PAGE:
The birthplace of modern cosmology “has been declared safe” from the wildfires that have ravaged the surrounding area in Southern California.
By Dennis Overbye
Mount Wilson Observatory, where astronomers a century ago first described the expansion of the universe, appears to have survived a close call with the Bobcat fire, which has been ravaging the San Gabriel Mountains in Southern California.
“It looks very good,” Dan Kohne, a trustee of the Mount Wilson Institute, which runs the observatory, said in an email Friday morning. “The Observatory has been declared safe.”
The observatory sits on a knife-edge ridge overlooking Pasadena. For the past week, after being evacuated from the observatory, astronomers have watched in horror as webcams posted on the mountain relayed images of flames racing up the steep ravines to within a few hundred feet of the familiar telescope domes, in which modern cosmology was born. The scientists were reduced to commenting on Twitter about huge water drops, speculating about which of the fires in view were backfires, and offering praise for the firefighters.
The #BobcatFire is still on our back. We thought we might have it down, but…… The more active area appears to be moving northward. pic.twitter.com/lCgOK3h0aO
“Much of the immediately surrounding terrain is too steep to negotiate to create breaks,” Mr. Kohne wrote in an email a couple of days earlier, when things looked bad. “But the fire crews cleared more defensible space everywhere they could. I take what hope I can knowing the essential structures are concrete and steel — and in the case of the domes, double skinned — and all the reservoir tanks are filled with over three-quarters of a million gallons of water.”
On Tuesday, firefighters had managed to beat back fires that had crept up the east side of the mountain, only for flames — visible from downtown Pasadena — to reappear two days later on the southwestern side of the mountain.
But by 10 a.m Friday, a composite image, generated at the Jet Propulsion Laboratory, at the foot of Mount Wilson, of the observatory and the fire boundaries suggested that the observatory buildings had been saved; the edge of the burned area only just brushed the edge of the ridgeline. There was blue sky above the mountain.
“It’s not over yet,” Rebecca Oppenheimer, astronomy curator at the American Museum of Natural History, said in a note to the astronomy community on Thursday morning. “Fingers crossed, but the smoke damage has to be horrific already, even if this fire business goes away.” The many days of smoke and heat had most likely wreaked havoc on the telescopes’ optics, she said.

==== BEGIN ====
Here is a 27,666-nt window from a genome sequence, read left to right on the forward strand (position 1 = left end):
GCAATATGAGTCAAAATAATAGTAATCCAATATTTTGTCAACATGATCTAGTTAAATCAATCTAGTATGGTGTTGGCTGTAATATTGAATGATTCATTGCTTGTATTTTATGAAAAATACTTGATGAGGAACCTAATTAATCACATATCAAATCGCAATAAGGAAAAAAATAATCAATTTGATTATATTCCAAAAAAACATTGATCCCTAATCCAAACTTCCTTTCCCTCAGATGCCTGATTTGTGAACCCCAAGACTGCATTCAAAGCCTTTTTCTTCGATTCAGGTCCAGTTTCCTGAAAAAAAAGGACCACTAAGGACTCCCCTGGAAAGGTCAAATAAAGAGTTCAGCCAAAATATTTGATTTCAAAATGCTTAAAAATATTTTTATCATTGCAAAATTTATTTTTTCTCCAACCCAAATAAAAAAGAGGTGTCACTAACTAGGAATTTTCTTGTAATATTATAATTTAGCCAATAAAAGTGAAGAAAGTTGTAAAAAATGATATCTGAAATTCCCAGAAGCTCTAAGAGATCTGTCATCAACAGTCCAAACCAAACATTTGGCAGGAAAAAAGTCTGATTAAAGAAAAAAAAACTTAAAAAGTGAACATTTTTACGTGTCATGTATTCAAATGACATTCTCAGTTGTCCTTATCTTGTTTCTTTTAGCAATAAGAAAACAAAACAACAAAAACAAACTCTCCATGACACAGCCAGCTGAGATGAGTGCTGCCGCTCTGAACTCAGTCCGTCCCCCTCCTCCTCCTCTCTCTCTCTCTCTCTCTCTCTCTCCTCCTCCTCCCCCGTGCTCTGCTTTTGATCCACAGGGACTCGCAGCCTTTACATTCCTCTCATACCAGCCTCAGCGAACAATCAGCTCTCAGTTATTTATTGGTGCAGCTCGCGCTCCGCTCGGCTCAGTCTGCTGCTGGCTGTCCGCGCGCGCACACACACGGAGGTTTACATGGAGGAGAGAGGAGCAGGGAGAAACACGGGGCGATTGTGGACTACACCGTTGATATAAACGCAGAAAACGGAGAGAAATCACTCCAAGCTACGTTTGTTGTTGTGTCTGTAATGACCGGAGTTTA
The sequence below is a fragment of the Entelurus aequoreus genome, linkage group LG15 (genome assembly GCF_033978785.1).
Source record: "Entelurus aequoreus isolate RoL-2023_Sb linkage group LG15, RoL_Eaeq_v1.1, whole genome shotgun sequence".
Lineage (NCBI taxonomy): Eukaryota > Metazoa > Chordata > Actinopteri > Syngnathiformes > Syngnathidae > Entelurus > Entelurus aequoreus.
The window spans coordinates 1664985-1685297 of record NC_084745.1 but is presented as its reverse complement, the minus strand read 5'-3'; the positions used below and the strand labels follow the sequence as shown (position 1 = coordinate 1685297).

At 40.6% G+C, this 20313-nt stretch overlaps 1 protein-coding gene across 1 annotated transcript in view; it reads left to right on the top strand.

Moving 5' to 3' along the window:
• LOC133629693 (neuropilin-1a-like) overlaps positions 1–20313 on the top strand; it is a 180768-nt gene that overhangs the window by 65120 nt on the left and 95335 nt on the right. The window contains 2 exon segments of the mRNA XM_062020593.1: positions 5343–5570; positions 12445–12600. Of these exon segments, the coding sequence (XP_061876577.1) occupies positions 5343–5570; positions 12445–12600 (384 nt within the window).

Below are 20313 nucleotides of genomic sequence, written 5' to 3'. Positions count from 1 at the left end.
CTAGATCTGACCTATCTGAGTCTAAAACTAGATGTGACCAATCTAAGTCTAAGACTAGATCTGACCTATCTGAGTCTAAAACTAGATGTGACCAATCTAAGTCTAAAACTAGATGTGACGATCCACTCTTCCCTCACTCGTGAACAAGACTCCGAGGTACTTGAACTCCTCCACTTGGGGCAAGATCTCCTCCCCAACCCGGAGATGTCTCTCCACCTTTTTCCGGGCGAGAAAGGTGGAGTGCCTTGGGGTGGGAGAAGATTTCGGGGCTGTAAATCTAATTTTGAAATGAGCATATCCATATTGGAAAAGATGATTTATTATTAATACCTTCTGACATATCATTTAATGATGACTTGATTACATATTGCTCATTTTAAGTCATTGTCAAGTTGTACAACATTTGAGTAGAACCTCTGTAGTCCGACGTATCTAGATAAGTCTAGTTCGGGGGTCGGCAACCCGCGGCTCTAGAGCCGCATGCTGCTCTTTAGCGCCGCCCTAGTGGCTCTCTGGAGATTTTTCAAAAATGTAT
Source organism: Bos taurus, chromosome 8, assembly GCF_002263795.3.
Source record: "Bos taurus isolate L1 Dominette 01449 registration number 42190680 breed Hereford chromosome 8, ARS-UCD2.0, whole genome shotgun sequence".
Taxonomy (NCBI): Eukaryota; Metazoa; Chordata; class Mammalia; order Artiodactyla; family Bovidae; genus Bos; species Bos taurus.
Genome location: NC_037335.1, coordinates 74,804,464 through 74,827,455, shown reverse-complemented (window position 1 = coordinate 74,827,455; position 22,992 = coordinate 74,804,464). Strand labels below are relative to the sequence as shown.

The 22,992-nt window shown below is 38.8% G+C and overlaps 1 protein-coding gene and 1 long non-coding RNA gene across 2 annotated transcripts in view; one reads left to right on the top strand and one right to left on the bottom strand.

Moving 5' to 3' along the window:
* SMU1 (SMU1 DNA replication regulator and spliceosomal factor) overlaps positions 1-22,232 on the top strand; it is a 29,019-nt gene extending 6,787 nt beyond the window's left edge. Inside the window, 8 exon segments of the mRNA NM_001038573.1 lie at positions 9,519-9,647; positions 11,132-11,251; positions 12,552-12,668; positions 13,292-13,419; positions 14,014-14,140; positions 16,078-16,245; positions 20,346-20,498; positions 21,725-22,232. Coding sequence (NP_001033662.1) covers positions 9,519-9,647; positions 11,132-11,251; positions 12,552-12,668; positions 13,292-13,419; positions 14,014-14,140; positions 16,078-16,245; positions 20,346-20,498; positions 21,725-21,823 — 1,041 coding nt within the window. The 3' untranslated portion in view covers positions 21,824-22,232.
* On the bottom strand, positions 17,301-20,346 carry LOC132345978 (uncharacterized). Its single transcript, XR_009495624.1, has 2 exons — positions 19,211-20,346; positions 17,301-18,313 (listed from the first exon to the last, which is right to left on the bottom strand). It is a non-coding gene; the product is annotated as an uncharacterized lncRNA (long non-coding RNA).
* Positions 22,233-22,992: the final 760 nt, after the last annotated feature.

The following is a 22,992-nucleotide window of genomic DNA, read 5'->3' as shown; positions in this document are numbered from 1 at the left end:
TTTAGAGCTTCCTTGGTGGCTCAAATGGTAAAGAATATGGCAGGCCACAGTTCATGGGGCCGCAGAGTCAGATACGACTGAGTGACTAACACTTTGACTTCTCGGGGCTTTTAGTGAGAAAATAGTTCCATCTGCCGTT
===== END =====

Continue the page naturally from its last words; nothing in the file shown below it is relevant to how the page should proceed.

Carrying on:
Mr. Kohne said that it would be some time before anyone could visit in person but that there had been no reports of damage.
Mount Wilson Observatory was founded in 1904 by George Ellery Hale, a solar astronomer who had been director at the Yerkes Observatory at the University of Chicago and was an indefatigable astronomical entrepreneur. Funding was provided by the Carnegie Institution for Science.
Despite the proximity to the lights of Los Angeles, Mount Wilson, located essentially on the edge of the continent, was blessed with steady air, which allowed for very crisp images of the stars.
In 1908, Hale installed a new a 60-inch-diameter primary telescope, then the largest in the world, on the mountain. He followed that in 1917 with the 100-inch Hooker telescope, which remained the world’s biggest telescope until 1949, when a 200-inch telescope — also a Hale project — was installed on Palomar Mountain further south.
It was with that telescope that Edwin Hubble and other astronomers, including Harlow Shapley, Walter Baade and Milton Humason — who had started his career as a mule skinner hauling supplies up the mountain — first gauged the size of the Milky Way, the nature of its stars and the distances to other galaxies and deduced that other galaxies were all flying away from us: The universe was expanding.
Also at Mount Wilson, Fritz Zwicky had the intuition that something he called dark matter was filling the universe. With those achievements and ideas, Mount Wilson became a center of the scientific universe, a name respected in the dusty byways of the world. Albert Einstein visited several times.
In addition to the 60-inch and 100-inch telescopes, Mount Wilson has had three solar telescopes with which continuous studies of sunspots have been carried out for a century. Other instruments there include the new Center for High Angular Resolution Astronomy, built and operated by Georgia State University. It consists of six one-meter telescopes that operate collectively as an interferometer to conduct high-resolution studies of stars.
In 1989, as part of an effort to free up resources to build telescopes in Chile, the Carnegie Institution handed over operation of the observatory to the nonprofit Mount Wilson Institute. Subsequently, the 100-inch and 60-inch telescopes were retired from research and are now devoted to public observing. Mount Wilson itself has become a tourist attraction, a place where in normal times the public can visit, eat at the Cosmic Cafe, see the stars and commune with the ghosts of Hubble, Einstein and other great minds of the cosmos for at least a little while longer.
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